One of the children, the little boy, slid sideways in his chair and closed his eyes.
“I wish I could say that was all of my story. That it had a happy ending, but five years ago I lost my Mary. Something went wrong that shouldn’t, a door was left unlocked, and she got bit. I knew there was no medicine, no cure to stop what was coming, but it didn’t stop me from trying. But like sand falling through the hourglass, it was inevitable and then it happened. She closed her eyes one final time and then she was gone. What came back wasn’t her. Not really. After that I was alone.”
No matter how many times he told it, this part always made him cry. Mike wiped at his wet cheeks until he felt he could go on.
“After, I wandered for days, wrapped up in my loneliness, shrouded in my grief. Somehow I found myself in a church. It wasn’t fancy, just a run down old thing. I’d never been a religious man. Far from it, in fact. God was for other people. They were all crazy, or fools not strong enough to get by without a crutch. I fell down on the ground in the church and wept. I cursed and cried until I was wrung out and my throat was hoarse. But then something happened. I felt His presence. He spoke to me for the first time in my life. Me, of all people! I asked him ‘Why now?’, and he said because I was a man of sorrow and because the time was right. He chose me and gave me a purpose.”
The children didn’t seem impressed. The parents’ mouths gaped and their whole bodies trembled.
“That was how I felt for the first week. But I had been given a mission and I could not refuse. Some folk think these are the End of Days, or it was science that made the dead rise, but they’re wrong. He sent the plague to cleanse the Earth, to create a new paradise. Ever since Eden we’ve all been born with sinful hearts. We used to pray, and ask for forgiveness, but then life became so busy. We became wrapped up in ourselves, and like sheep we were all led astray. But now the Lord has chosen me to be his righteous hand, to send souls of the living to him for judgement.”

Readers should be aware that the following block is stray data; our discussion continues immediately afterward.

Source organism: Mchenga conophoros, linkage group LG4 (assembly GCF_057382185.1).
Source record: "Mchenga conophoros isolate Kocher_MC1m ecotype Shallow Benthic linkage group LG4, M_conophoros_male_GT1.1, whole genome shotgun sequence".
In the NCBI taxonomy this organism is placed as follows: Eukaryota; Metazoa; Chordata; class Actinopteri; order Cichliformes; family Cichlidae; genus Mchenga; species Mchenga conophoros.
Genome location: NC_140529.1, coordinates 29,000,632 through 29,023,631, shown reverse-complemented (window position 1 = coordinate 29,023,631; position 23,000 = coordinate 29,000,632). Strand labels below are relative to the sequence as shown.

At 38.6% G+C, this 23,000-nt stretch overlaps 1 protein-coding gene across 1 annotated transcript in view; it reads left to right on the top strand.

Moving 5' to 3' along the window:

The husband started to shake and Mike held up his hands. “Calm down now. It’s already done. I put something in the food an hour ago. I’ve already freed your souls. All that’s left behind is the sins you committed in life, chained to dead flesh.”
The final stages of the change began to take hold. The husband’s eyes turned milky white, his mouth gaped and his hands stretched out towards Mike in a mockery of life. With one smooth motion Mike pulled the long knife from his jacket and plunged it between the man’s eyes. He yanked it free and a stream of blood followed. Next came the wife, struggling to her feet. Mike put her down as well, driving the blade through one eye, twisting it left and right, scrambling her brain.
The little boy hadn’t moved at all, but Mike put a foot of metal into the back of his skull. The little girl snarled and gnashed her teeth, but he kept her at arms length with a hand on top of her head, like a playground bully. She tried to reach up for him but her arms were too short. Pressing the blade to the crown of her head he stabbed downwards into her brain.
Silence returned. Stretching out in every direction to the horizon. But Mike knew it was only an illusion. Somewhere, out there, were other souls waiting for their final judgement and a plague of sin that needed to be destroyed.